Apple, Samsung launch salvos as smartphone trial heats up
Tue Jul 31, 2012 7:47pm EDT
By Dan Levine and Poornima Gupta
SAN JOSE, California (Reuters) - Samsung Electronics Co Ltd told jurors that its products are not copycats of Apple Inc's iPhone but rather an example of legitimate American-style competition from the South Korean company.
Lawyers for both tech giants faced off on Tuesday for opening statements in the highly anticipated U.S. patent trial, where Apple has accused Samsung of stealing iPhone features like scrolling and multi-touch.
The stakes are high: Apple is being tested on its worldwide patent strategy against Google's Android operating system, while Samsung faces the threat of sales bans on its Galaxy line of phones and tablets.
Apple attorney Harold McElhinny said Samsung's own internal product analyses show it deliberately chose to rip off the iPhone, but Samsung lawyer Charles Verhoeven said all companies produce such documents.
"It's called competition," Verhoeven said. "That's what we do in America."
The world's largest consumer electronics corporations have been waging legal war around the world, accusing each other of patent violations as they vie for supremacy in a fast-growing market for mobile devices. They sell over half of the world's smartphones.
The legal fight began last year when Apple sued Samsung in a San Jose, California, federal court, accusing the South Korean company of slavishly copying the iPhone and iPad. Samsung countersued.
The federal courtroom in San Jose, California was jammed on Tuesday with lawyers and reporters, with more spilling into an overflow room next door equipped with a video feed. Both companies relied on slides featuring various phone models, internal emails and news reports to make their points.
Apple attorney Harold McElhinny showed slides that featured old Samsung phones from 2006 and compared it to the Korean company's newer smartphones from 2010.
The key question, McElhinny said, would be how Samsung moved from the old phones to "these phones." And even though Apple is a successful company, he said, it must defend its rights when someone steals their property.
"Artists don't laugh that often when people steal their designs," McElhinny said.
Samsung has sold 22.7 million smartphones and tablets in the U.S., reaping $8.16 billion in revenue, he said. Apple is seeking damages of over $2.5 billion.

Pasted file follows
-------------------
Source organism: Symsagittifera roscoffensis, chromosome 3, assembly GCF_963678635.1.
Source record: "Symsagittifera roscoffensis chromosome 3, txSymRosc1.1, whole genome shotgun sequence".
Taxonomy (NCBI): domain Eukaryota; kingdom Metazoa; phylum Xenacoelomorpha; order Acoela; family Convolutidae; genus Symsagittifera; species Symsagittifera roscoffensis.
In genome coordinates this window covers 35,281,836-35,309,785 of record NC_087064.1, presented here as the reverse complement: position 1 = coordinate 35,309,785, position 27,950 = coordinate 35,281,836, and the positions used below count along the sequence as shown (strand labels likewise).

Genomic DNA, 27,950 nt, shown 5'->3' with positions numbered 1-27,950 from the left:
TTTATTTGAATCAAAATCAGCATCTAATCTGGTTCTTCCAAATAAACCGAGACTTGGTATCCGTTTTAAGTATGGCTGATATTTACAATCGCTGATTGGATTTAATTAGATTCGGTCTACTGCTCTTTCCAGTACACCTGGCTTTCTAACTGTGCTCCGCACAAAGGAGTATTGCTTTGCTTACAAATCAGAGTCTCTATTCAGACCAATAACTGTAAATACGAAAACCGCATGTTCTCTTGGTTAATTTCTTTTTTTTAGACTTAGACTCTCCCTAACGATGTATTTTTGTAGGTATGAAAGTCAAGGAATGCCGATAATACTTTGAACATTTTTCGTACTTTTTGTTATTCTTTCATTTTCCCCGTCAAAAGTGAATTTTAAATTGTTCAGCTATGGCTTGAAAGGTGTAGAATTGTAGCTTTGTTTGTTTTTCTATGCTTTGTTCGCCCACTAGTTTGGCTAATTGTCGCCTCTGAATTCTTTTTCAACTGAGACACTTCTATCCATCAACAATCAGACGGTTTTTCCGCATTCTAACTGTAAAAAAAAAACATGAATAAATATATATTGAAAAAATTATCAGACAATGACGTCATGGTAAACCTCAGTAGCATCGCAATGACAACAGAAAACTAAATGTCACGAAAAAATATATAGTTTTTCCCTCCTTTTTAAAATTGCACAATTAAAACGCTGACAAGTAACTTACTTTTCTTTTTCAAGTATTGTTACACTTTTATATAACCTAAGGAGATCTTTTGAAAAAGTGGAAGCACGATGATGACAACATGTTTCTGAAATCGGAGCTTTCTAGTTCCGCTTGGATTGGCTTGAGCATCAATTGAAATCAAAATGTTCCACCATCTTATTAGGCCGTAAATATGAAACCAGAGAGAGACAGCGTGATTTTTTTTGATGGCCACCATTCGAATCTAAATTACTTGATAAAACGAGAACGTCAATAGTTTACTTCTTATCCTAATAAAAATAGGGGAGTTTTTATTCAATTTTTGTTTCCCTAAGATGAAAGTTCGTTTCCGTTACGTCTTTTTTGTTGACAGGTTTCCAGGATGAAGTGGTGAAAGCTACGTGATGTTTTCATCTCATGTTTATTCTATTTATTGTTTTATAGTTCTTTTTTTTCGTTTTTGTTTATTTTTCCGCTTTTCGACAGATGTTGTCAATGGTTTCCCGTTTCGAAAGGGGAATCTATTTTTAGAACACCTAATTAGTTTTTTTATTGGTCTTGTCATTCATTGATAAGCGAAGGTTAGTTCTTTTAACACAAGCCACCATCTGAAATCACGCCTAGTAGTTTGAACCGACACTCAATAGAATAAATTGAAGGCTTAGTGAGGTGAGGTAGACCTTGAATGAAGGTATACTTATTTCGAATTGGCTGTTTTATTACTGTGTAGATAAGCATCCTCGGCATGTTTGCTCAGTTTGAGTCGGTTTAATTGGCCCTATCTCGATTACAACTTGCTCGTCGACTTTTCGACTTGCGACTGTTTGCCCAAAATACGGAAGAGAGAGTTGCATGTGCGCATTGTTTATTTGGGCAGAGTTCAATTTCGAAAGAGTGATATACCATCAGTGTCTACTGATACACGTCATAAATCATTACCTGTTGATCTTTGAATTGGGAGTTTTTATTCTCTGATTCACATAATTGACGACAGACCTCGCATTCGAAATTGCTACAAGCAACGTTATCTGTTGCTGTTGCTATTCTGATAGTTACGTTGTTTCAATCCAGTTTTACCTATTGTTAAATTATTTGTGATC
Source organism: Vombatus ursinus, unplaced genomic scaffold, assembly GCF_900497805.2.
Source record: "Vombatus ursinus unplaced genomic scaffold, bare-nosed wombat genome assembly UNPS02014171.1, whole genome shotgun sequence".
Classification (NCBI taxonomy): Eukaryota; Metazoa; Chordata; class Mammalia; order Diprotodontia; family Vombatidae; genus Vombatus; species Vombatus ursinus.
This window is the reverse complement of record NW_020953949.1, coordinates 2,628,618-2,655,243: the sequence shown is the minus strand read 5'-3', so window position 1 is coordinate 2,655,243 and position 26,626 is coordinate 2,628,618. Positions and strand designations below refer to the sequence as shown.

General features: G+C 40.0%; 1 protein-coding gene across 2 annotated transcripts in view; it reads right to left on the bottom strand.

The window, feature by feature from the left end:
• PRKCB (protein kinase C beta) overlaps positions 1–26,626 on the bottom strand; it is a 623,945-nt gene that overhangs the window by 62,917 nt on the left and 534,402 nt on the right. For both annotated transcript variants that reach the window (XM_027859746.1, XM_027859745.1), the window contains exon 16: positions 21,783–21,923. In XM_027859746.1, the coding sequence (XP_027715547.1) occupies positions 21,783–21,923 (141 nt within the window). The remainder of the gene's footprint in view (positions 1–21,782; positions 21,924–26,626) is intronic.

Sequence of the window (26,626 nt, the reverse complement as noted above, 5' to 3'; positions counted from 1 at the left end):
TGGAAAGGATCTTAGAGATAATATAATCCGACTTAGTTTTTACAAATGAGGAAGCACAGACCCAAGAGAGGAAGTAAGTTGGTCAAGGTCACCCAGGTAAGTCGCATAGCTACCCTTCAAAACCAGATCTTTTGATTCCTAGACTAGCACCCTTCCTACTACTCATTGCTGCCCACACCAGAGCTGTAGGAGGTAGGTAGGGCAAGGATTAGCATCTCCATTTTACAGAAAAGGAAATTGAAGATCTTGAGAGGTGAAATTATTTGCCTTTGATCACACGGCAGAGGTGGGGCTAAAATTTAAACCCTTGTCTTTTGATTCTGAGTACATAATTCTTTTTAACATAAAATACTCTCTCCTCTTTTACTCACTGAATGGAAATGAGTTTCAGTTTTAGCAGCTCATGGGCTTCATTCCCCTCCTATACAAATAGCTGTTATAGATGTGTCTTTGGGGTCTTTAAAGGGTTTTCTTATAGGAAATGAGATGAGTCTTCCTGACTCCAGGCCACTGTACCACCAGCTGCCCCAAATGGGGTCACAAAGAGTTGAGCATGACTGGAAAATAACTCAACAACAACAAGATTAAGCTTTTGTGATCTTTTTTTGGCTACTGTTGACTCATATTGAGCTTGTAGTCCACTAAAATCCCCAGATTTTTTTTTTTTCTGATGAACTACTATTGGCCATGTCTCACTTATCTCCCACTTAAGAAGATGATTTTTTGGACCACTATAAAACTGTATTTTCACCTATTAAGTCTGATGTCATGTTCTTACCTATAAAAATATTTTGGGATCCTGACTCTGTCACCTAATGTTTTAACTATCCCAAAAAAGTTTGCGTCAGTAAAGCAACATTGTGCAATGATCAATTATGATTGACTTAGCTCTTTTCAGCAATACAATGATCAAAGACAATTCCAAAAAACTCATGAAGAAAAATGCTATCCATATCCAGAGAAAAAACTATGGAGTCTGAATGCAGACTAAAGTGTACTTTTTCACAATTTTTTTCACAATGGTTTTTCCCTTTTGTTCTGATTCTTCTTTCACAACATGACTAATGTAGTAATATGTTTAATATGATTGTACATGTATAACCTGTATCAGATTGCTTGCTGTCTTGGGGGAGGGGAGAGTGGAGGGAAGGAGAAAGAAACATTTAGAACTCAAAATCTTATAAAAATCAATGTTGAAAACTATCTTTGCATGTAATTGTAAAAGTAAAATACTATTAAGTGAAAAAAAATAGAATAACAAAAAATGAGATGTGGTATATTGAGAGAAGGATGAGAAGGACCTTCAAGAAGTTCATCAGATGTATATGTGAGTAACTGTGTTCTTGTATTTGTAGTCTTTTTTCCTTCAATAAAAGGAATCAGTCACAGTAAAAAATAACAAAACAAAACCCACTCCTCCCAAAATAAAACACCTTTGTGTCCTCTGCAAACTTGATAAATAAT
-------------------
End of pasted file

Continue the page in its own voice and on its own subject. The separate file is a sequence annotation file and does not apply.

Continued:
Samsung's Verhoeven countered that many iPhone features, like its popular minimalist design, had already been thought up by others before its release.
"Samsung is not some copyist, some Johnny-come-lately doing knockoffs," he told the jurors.
Verhoeven added: "There's a distinction between commercial success and inventing something."
McElhinny showed jurors an internal Samsung product analysis which said the iPhone's hardware was "easy to copy." Verhoeven said Samsung's analyses were what all companies do in the smartphone industry, including Apple.
Before opening statements began on Tuesday, U.S. District Judge Lucy Koh dismissed one of the jurors, a woman who works as an insurance agent. The woman said her employer would not pay her salary during jury service.
The nine member jury is now made up of seven men and two women.
The South Korean company has also leveled claims against Apple on five of Samsung's own patents. Another Apple attorney, Bill Lee, said those only came up after Apple began demanding that Samsung stop copying Apple's products.
Verhoeven noted that Apple is one of Samsung's biggest customers for smartphone components.
"Samsung isn't in the habit of suing its business partners, even if it could," he said.
Overall, Apple's McElhinny said Apple has a unique vision that technology should be about much more than just functionality.
"The evidence will be that Apple has made that vision a reality," he said, "so much that it really is hard to remember what phones looked like before."
The case in U.S. District Court, Northern District of California, is Apple Inc v. Samsung Electronics Co Ltd et al, No. 11-1846.
(Reporting by Dan Levine and Poornima Gupta; Editing by Tim Dobbyn, Richard Chang and Phil Berlowitz)